Behavioral and Affective Skills in Coping (BASIC) Open Trial (BASIC)
|ClinicalTrials.gov Identifier: NCT01463241|
Recruitment Status : Completed
First Posted : November 1, 2011
Last Update Posted : April 16, 2015
|Condition or disease||Intervention/treatment|
|Anxiety Disorders Depressive Disorders Disruptive Behavior Disorders||Behavioral: Behavioral and Affective Skills in Coping (BASIC)|
|Study Type :||Interventional (Clinical Trial)|
|Actual Enrollment :||24 participants|
|Intervention Model:||Single Group Assignment|
|Masking:||None (Open Label)|
|Official Title:||Behavioral and Affective Skills in Coping: Practice-Adapted Child Psychotherapy|
|Study Start Date :||November 2011|
|Primary Completion Date :||October 2013|
|Study Completion Date :||October 2013|
As an open trial, all participants in this study will receive the BASIC treatment.
Behavioral: Behavioral and Affective Skills in Coping (BASIC)
The investigator's seek to develop a treatment protocol that integrates five core intervention principles that are common to evidence-based treatments for youth depression, anxiety, and disruptive behavior problems. The protocol will be designed for implementation in everyday community practice settings by practitioners. The BASIC protocol will include (a) a therapist manual guiding the use of five BASIC skills [Belief Repair, Action, Solving Problems, Incentives, and Calming]; (b) child and parent materials to facilitate learning skills, practicing them in-session, and using them outside sessions; and (c) a decision tree to guide judgments about which skills to use and when to switch skills or treatment focus.
- Change from baseline in diagnostic status at post-treatment: Schedule for Affective Disorders and Schizophrenia for School-Age Children- Present and Lifetime Version (K-SADS-PL) [ Time Frame: Immediately before and after the treatment course, which is expected to last an average of 7 months ]The K-SADS-PL (Puig-Antich & Chambers, 1983; Kaufman et al., 1997) is a semi-structured diagnostic interview designed to be used for youth ages 6 through 18. The K-SADS-PL will be used to diagnose DSM-IV disorders, and has been found to have acceptable test-retest reliability (κs = .60 - 1.00), inter-rater reliability (κs = .60 - 1.00) and internal consistency (αs = .68 - .84), and to discriminate between disordered and non-disordered children (Ambrosini, 2000; Kaufman et al., 1997; Lewinsohn, et al., 1994).
- Change from baseline in child/adolescent problem areas at post-treatment: Child Behavior Checklist -- Problem Portion (CBCL) [ Time Frame: Immediately before and after the treatment course, which is expected to last an average of 7 months ]The CBCL obtains caregiver reports on 118 child/adolescent problems, each rated on a 0-1-2 scale. The CBCL is a widely-used and psychometrically sound measure with well-developed norms (Achenbach, 2001), and it yields T-scores for eight narrow-band syndrome scales (Anxious-Depressed, Withdrawn-Depressed, Somatic Complaints, Attention Problems, Thought Problems, Social Problems, Aggressive Behavior, and Rule-Breaking Behavior), two broad-band second-order syndrome scales (Internalizing and Externalizing), and a Total Problems scale.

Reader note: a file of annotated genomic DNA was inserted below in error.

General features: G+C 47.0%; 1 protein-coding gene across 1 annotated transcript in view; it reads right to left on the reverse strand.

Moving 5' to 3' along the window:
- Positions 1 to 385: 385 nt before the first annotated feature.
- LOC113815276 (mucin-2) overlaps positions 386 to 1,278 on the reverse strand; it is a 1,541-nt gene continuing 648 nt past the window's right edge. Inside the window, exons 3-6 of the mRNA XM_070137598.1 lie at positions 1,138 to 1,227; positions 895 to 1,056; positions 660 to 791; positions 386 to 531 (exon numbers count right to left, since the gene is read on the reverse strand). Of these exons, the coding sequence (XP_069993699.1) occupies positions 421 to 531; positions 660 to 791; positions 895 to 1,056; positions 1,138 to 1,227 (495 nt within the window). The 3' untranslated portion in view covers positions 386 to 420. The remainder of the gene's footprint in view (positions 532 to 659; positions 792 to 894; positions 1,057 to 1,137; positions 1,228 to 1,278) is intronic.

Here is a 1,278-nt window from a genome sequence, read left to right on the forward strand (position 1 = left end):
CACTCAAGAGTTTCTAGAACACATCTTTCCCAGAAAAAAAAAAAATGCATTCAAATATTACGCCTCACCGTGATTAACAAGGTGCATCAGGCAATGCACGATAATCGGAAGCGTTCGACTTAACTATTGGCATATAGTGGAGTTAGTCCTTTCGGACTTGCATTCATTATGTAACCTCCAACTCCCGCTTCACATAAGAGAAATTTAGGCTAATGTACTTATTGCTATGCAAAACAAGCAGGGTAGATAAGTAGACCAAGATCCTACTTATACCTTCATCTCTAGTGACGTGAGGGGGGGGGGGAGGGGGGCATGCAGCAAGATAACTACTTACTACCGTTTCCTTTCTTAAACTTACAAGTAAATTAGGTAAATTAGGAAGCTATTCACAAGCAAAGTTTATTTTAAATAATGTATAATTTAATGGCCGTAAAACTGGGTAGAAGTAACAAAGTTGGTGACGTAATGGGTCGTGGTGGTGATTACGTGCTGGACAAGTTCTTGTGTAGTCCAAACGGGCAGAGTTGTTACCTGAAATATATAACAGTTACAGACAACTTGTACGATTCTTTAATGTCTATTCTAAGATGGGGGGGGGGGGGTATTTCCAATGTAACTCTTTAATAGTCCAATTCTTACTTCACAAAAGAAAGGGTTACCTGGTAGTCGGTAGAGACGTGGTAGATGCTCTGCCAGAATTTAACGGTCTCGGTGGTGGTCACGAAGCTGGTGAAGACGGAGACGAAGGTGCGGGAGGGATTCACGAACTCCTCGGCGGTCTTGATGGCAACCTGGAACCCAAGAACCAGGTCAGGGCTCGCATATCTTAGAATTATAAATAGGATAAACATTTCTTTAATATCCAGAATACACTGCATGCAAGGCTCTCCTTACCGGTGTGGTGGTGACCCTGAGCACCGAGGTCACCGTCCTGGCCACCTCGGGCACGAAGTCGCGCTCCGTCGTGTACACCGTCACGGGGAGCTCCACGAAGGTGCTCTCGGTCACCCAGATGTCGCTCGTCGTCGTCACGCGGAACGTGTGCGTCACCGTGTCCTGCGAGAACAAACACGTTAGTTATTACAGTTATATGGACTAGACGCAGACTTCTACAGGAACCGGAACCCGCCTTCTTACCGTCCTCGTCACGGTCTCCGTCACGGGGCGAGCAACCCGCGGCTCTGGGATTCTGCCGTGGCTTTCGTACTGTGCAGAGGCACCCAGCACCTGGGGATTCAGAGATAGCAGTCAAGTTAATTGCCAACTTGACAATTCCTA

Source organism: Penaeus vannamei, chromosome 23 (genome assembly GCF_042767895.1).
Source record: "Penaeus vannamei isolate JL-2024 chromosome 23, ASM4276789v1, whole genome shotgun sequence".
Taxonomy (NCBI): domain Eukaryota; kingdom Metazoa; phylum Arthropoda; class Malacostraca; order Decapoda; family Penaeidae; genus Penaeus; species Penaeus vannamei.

- Change from baseline in child/adolescent problem areas at post-treatment: Youth Self-Report Form -- Problem Portion (YSR) [ Time Frame: Immediately before and after the treatment course, which is expected to last an average of 7 months ]The YSR is a 118-items assessing symptoms across a broad range of clinical significance, overlapping heavily with the content of the parent-report CBCL. The YSR is normed for children aged 11 and older, but item wording is quite simple, and data from clinic-referred children (Yeh & Weisz, 2001) have shown that the measure performs as well psychometrically for children aged 7-10 as for youths aged 11-17; this suggests that the YSR may be appropriately employed with youngsters across the full age range of the current sample.
- Change from baseline in child/adolescent problem areas during treatment and at post-treatment: Brief Problem Checklist (BPC; Chorpita, Reise, Weisz, et al. 2010) [ Time Frame: Participants will be followed for the duration of the treatment course, an expected average of 7 months ]The BPC is a 12-item questionnaire that has both parent and youth versions designed to provide a brief, easily administered, clinically relevant, and psychometrically sound measure of symptoms and problems. The items for this measure were developed using item response theory and factor analysis applied to the CBCL and YSR and ask about symptoms of internalizing and externalizing problems in the last week. Internal consistency for the BPC ranged from .70 to .83. Test-retest reliability was also good, with Cronbach's alpha falling in the range of .72 to.79.